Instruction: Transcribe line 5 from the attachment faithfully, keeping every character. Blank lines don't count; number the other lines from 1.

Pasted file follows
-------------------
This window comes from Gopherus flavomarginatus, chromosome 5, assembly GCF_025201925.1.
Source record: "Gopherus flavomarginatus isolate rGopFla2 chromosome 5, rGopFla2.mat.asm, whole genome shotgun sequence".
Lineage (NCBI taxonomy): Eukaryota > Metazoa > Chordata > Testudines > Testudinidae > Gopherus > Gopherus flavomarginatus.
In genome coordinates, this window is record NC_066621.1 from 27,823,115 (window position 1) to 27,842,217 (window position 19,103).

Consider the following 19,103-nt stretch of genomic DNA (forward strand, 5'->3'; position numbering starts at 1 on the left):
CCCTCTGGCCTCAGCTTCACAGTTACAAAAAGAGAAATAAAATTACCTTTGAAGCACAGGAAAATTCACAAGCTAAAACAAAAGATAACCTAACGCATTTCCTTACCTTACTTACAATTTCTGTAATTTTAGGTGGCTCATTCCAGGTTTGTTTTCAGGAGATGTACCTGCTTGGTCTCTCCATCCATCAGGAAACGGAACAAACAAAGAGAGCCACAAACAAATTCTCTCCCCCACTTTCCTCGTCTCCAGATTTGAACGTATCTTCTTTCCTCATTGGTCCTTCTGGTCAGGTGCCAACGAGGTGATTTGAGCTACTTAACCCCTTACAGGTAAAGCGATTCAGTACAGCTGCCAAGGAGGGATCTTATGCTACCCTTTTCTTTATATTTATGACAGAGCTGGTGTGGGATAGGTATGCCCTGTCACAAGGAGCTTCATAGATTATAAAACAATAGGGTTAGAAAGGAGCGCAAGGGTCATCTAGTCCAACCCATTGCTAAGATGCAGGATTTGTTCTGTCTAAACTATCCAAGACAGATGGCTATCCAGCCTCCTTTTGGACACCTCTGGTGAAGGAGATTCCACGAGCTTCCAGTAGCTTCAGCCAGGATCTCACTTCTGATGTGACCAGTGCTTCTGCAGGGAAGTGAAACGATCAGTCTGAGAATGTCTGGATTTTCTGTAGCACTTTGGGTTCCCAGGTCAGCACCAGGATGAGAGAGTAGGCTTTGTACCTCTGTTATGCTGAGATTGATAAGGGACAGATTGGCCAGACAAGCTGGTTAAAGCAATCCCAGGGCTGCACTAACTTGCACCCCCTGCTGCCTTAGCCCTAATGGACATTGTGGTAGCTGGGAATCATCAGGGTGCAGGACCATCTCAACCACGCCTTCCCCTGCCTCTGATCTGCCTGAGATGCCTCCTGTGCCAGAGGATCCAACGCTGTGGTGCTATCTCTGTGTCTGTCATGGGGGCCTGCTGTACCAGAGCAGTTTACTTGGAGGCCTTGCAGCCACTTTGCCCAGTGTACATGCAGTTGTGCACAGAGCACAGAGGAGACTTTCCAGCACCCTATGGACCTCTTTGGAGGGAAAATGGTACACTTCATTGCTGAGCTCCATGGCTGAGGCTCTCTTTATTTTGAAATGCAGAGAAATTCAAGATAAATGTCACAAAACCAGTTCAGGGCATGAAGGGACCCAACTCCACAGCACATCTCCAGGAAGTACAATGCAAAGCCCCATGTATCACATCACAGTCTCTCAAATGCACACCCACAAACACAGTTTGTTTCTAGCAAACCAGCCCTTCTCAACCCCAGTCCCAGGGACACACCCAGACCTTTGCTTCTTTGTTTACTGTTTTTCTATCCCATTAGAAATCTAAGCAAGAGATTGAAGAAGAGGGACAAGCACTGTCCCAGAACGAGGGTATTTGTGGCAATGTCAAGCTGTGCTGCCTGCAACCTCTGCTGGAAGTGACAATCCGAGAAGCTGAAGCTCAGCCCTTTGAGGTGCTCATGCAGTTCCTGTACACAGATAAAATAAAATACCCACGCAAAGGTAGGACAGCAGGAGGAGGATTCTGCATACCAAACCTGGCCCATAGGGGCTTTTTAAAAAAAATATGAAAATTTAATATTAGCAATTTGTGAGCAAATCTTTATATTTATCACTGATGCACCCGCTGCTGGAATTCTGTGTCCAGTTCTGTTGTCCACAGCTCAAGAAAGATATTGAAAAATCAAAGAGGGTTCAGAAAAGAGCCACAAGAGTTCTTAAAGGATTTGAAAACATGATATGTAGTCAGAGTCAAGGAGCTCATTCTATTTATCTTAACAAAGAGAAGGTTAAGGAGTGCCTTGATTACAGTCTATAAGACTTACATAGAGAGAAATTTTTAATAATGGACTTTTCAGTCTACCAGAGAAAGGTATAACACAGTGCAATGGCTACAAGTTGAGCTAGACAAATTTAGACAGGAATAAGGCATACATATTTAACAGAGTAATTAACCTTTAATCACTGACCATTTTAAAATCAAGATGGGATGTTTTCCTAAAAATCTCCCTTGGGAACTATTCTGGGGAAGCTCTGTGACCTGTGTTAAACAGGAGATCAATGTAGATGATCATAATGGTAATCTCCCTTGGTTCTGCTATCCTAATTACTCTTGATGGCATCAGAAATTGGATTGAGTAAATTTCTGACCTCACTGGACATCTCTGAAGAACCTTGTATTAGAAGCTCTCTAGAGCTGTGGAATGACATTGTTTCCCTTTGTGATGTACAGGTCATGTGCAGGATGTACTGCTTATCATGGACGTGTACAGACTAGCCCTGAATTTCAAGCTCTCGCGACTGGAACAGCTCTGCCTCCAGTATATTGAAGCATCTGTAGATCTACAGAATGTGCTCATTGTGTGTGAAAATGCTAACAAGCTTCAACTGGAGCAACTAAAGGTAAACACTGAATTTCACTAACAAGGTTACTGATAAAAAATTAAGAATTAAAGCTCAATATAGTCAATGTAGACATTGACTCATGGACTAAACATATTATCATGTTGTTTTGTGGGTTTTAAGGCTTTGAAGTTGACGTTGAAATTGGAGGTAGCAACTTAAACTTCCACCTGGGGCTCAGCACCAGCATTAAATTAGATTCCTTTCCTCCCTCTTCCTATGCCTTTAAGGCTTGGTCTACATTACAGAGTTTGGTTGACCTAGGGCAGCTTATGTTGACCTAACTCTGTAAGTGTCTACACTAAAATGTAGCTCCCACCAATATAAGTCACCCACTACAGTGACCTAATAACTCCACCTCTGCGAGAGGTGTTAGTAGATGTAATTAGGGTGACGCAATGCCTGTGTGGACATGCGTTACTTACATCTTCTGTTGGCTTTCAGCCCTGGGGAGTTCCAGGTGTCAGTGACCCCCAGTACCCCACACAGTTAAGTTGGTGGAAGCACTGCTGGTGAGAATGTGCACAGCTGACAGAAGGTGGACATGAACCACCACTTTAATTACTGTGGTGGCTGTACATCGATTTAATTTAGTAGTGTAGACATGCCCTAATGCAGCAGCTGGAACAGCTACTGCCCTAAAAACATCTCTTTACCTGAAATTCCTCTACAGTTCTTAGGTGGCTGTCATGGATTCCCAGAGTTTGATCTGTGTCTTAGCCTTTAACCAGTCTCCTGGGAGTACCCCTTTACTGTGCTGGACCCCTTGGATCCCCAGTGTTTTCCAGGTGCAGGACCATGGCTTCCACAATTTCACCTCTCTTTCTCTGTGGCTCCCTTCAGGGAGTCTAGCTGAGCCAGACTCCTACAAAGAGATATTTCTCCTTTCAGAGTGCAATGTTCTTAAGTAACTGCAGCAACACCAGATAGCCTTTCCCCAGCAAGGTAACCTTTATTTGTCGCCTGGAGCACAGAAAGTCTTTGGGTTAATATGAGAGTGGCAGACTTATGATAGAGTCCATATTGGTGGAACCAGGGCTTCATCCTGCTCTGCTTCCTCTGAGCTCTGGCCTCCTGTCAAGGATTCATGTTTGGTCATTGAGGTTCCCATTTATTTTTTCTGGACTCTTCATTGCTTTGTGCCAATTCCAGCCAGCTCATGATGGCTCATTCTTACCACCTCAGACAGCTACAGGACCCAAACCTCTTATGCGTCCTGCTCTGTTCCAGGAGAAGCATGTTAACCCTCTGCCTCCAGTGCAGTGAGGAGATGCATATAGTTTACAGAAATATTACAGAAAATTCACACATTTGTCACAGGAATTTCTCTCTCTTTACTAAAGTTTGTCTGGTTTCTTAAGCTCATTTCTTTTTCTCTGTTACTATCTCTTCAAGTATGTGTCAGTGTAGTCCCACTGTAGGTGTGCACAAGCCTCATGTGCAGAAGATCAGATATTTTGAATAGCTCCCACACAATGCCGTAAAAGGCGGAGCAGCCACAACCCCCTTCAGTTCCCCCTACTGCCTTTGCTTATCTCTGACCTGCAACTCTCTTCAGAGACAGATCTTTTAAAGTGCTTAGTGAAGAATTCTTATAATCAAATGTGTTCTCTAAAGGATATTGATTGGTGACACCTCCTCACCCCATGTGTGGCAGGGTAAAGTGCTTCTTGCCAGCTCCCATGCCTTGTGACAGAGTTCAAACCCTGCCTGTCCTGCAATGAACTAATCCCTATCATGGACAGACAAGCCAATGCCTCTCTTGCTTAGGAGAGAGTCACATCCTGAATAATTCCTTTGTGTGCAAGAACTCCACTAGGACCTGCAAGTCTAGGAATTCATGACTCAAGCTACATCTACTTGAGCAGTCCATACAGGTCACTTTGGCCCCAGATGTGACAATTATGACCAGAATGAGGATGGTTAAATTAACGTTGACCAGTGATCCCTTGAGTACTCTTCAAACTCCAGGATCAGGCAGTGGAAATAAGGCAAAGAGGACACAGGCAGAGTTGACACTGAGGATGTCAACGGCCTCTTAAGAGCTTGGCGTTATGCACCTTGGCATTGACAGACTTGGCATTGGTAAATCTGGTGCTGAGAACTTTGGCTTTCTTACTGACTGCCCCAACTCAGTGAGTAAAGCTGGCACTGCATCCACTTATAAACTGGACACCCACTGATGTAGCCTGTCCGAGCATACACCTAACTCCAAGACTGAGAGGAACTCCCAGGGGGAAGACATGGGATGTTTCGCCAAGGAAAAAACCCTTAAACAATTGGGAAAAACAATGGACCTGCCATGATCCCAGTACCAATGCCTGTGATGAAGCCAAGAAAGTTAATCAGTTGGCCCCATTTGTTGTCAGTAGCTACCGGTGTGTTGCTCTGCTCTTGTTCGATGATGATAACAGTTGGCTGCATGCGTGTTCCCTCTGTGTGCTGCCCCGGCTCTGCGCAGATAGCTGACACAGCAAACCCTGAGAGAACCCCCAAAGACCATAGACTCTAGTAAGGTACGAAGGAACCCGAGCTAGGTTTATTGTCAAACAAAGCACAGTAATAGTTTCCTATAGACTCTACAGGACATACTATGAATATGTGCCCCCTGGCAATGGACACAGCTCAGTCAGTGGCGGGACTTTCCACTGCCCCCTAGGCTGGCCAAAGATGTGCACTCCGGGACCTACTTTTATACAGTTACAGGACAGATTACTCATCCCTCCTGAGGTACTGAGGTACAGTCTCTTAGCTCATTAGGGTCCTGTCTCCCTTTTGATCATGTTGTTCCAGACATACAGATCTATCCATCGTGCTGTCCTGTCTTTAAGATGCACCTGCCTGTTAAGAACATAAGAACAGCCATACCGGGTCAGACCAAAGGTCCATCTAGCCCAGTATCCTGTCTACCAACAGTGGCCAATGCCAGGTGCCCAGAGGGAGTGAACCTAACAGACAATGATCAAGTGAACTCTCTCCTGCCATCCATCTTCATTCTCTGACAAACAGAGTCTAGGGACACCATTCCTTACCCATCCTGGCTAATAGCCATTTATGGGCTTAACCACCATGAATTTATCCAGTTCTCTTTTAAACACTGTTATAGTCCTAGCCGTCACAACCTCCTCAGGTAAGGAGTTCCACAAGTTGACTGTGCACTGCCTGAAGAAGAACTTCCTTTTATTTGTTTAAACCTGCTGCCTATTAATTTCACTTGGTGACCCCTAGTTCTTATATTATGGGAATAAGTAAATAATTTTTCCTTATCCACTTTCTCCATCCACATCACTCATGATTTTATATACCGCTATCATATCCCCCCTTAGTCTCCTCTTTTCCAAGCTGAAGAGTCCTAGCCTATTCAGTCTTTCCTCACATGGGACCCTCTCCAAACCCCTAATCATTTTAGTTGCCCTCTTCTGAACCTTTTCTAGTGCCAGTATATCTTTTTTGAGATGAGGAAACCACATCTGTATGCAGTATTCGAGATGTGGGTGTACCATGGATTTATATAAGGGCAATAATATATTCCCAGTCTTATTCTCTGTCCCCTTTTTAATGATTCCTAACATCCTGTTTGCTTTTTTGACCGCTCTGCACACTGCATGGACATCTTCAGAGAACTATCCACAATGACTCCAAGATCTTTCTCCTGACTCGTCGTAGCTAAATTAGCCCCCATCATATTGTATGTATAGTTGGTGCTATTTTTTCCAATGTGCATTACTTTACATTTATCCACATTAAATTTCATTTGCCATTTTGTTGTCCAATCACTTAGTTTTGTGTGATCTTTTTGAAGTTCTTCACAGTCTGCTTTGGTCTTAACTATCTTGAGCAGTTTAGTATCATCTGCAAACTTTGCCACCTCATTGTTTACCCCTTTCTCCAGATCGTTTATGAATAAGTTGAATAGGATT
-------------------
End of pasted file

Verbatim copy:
Consider the following 19,103-nt stretch of genomic DNA (forward strand, 5'->3'; position numbering starts at 1 on the left):